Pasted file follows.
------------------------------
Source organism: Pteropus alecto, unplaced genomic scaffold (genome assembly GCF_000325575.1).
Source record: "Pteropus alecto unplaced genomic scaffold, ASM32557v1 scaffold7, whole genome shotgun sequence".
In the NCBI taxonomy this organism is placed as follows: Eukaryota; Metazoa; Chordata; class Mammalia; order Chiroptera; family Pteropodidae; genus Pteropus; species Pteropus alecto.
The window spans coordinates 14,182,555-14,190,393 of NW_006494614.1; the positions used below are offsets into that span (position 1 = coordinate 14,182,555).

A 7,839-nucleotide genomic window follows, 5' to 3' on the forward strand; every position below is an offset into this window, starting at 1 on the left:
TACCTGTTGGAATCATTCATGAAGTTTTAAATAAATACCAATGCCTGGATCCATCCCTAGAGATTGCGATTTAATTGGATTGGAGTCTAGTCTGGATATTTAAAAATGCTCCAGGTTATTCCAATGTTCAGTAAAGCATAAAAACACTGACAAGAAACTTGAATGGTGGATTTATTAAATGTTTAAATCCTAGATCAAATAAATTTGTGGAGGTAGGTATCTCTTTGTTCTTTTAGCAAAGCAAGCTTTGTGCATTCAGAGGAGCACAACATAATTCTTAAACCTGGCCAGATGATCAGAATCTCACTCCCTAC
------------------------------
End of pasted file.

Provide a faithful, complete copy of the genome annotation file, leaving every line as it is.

Source organism: Pteropus alecto, unplaced genomic scaffold (genome assembly GCF_000325575.1).
Source record: "Pteropus alecto unplaced genomic scaffold, ASM32557v1 scaffold7, whole genome shotgun sequence".
In the NCBI taxonomy this organism is placed as follows: Eukaryota; Metazoa; Chordata; class Mammalia; order Chiroptera; family Pteropodidae; genus Pteropus; species Pteropus alecto.
The window spans coordinates 14,182,555-14,190,393 of NW_006494614.1; the positions used below are offsets into that span (position 1 = coordinate 14,182,555).

A 7,839-nucleotide genomic window follows, 5' to 3' on the forward strand; every position below is an offset into this window, starting at 1 on the left:
TACCTGTTGGAATCATTCATGAAGTTTTAAATAAATACCAATGCCTGGATCCATCCCTAGAGATTGCGATTTAATTGGATTGGAGTCTAGTCTGGATATTTAAAAATGCTCCAGGTTATTCCAATGTTCAGTAAAGCATAAAAACACTGACAAGAAACTTGAATGGTGGATTTATTAAATGTTTAAATCCTAGATCAAATAAATTTGTGGAGGTAGGTATCTCTTTGTTCTTTTAGCAAAGCAAGCTTTGTGCATTCAGAGGAGCACAACATAATTCTTAAACCTGGCCAGATGATCAGAATCTCACTCCCTAC